• [0034]
    Thus, the output of the task learner 122 supports automated and/or mixed-initiative workflows, via population of the shared workflow library 126. The output of the task learner 122 also supports the task assistance processor 106, which retrieves data from the shared workflow library 126 to assist in making suggestions.
  • [0035]
    The task assistance processor 106 is configured to create, view, modify, share, and manipulate tasks and the workflows required to accomplish the tasks. In addition, the task assistance processor 106 associates tasks with the required workflows. To this end, the task assistance processor 106 comprises a suggestion manager 110, a task manipulation processor 112, a set of assistance patterns 114, and a set of active workflows 116.
  • [0036]
    The suggestion manager 110 is configured to deliberate over whether and how to proactively act within the context of a task. To this end, the suggestion manager 110 performs contextual (i.e., what the user 102 is currently doing) reasoning over tasks, as informed by the active workflows 116. Knowledge of user progress with respect to the active workflows 116 (e.g., the steps of the active workflows on which the user 102 is currently working) enables the suggestion manager 110 to volunteer information and suggestions (e.g., related documents, emails, URLs) specifically chosen for the current context, to provide a summary of progress (e.g., “waiting on Alice to complete step N”), and to take action (e.g., offer to perform the next step of the workflow, or to prepare for future steps).
  • [0037]
    At least some of this contextual information is provided by the workflow tracker 108, which as described above identifies a task model in the shared workflow library 126 that corresponds to the active workflow (and in some embodiments the current step of the workflow relative to the matching task model). In addition, the suggestion manager 110 makes use of the set of assistance patterns 114, which are specialized meta-level task models that describe proactive actions that may be taken by the task manager 100. These actions may include, for example, executing the next step of a workflow, reminding the user 102 of a forthcoming appointment, or suggesting that a task be delegated to another agent 104.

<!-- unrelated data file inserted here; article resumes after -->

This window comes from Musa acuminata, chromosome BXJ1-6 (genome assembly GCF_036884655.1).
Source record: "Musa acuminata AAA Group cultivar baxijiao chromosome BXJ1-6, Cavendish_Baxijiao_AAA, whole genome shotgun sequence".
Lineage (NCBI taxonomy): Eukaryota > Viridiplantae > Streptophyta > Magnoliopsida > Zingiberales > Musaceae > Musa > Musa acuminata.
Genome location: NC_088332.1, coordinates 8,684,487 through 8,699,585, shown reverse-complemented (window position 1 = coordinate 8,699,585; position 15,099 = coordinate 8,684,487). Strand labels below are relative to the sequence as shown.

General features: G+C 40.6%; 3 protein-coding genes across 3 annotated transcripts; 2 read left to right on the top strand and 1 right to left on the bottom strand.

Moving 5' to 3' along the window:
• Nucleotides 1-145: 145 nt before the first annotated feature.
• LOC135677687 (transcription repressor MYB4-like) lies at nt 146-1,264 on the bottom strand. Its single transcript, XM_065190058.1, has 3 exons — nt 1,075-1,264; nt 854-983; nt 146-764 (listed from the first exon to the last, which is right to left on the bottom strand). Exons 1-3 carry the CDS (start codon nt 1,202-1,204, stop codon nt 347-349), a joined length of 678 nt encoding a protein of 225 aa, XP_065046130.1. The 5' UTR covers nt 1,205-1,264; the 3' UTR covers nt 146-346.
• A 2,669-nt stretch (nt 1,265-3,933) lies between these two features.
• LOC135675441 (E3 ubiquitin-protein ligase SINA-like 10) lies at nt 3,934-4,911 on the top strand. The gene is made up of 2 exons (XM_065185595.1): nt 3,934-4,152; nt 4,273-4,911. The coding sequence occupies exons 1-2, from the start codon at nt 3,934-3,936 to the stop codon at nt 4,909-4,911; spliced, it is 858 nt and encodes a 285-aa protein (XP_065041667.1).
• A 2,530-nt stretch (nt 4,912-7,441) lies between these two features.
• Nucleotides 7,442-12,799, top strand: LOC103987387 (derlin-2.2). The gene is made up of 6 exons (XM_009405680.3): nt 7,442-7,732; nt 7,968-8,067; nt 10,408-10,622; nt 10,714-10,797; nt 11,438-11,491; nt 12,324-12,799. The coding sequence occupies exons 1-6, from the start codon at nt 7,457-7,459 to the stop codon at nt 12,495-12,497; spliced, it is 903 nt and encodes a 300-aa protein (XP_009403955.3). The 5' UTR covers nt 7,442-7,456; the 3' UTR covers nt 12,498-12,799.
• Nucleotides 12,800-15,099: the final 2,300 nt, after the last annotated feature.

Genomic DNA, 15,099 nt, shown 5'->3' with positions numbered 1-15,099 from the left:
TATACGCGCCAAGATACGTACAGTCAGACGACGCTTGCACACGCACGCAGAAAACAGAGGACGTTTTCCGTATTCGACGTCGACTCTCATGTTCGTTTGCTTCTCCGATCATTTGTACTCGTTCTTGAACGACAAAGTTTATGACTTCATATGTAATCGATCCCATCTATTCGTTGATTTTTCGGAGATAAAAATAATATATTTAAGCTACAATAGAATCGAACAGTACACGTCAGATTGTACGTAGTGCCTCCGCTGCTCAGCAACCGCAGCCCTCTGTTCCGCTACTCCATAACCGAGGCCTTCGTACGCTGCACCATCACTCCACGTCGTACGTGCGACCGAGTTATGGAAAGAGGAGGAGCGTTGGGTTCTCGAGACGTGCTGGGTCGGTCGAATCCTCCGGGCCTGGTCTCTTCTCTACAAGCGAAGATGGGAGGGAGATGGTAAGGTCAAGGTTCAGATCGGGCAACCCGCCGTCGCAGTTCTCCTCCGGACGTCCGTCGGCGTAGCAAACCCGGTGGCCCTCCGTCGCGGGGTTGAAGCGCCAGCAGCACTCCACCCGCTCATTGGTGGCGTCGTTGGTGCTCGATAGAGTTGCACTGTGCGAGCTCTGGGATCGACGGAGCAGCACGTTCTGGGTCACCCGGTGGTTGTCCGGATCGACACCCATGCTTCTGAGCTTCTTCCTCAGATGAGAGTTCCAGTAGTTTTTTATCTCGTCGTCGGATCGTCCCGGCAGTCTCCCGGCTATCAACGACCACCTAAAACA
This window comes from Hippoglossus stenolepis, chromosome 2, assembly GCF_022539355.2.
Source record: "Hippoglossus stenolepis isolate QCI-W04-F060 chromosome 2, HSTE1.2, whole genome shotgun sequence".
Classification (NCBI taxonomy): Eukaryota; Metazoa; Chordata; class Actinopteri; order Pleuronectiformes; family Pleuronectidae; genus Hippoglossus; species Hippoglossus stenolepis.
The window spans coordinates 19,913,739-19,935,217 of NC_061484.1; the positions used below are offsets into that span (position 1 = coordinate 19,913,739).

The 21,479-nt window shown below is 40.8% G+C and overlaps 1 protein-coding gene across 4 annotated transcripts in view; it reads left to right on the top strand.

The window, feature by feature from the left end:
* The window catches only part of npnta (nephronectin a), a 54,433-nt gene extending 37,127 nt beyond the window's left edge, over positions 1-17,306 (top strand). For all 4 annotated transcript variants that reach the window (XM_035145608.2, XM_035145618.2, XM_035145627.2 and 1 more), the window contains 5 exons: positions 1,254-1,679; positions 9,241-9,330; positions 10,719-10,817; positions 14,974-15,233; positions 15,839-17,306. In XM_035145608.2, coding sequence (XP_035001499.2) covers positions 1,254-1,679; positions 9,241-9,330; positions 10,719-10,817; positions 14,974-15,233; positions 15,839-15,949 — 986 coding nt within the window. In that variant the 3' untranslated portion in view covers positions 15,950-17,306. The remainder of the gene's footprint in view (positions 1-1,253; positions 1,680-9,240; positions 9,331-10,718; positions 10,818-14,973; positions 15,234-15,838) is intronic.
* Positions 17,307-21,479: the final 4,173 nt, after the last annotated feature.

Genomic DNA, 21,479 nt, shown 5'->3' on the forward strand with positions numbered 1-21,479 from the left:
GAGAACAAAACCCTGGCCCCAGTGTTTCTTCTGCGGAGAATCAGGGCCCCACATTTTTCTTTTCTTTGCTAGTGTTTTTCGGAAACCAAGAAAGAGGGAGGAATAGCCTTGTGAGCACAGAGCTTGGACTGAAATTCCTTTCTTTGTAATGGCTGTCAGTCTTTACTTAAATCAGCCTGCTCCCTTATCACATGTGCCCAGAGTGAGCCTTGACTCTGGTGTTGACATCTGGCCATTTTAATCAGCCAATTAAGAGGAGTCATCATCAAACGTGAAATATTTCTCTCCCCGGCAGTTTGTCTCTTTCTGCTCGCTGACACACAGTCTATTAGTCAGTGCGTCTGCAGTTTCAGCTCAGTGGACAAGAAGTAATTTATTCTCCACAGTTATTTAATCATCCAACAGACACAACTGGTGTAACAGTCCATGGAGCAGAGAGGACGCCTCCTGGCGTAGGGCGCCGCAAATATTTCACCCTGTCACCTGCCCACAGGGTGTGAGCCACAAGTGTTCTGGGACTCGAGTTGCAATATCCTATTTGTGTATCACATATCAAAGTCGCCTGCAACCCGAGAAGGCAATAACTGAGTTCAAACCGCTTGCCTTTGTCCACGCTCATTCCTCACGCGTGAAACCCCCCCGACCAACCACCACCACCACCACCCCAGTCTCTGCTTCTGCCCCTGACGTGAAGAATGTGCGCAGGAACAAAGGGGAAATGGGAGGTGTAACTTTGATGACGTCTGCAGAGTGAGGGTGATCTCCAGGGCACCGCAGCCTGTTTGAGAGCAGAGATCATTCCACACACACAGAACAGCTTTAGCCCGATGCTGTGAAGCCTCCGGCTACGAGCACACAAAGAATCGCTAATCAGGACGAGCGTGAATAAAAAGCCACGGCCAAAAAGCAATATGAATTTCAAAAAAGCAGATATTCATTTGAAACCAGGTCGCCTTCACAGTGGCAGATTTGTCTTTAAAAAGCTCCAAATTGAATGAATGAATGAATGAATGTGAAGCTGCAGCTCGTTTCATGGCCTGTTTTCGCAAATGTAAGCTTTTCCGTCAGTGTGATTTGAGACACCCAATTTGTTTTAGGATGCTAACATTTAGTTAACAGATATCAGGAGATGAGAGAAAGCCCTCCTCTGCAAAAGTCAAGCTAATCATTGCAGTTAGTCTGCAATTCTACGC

• [0038]
    The assistance patterns 114 are generic (i.e., applicable in substantially any circumstance within the domain of the task manager 100) and represent a compiled form of reasoning about how to assist with task management (e.g., whether to take initiative and what to do). In a further embodiment, one or more of the assistance patterns 114 are specialized to given contexts. Thus assistance patterns 114 bridge the gap between a higher-level desire to assist the user 102 and lower-level, concrete actions that can actually be taken to assist the user 102.
  • [0039]
    In one embodiment, each assistance pattern 114 is defined in terms of a set of trigger conditions that, when satisfied, identify one or more potential goals to be considered by the suggestion manager 110. These trigger conditions are defined in terms of beliefs about the user's mental state (e.g., goals, focus of attention), the task manager's state, and the world state.
  • [0040]
    The suggestion manager 110 uses this contextual information to generate suggestions within the context of task management (e.g., to whom tasks should be delegated, which workflows might help in the performance of individual tasks, which previously created task lists expand upon a given task, and the like). In particular, the suggestion manager 110 reasons over assistance patterns 114 that are triggered by the current context (including user state and activity).
  • [0041]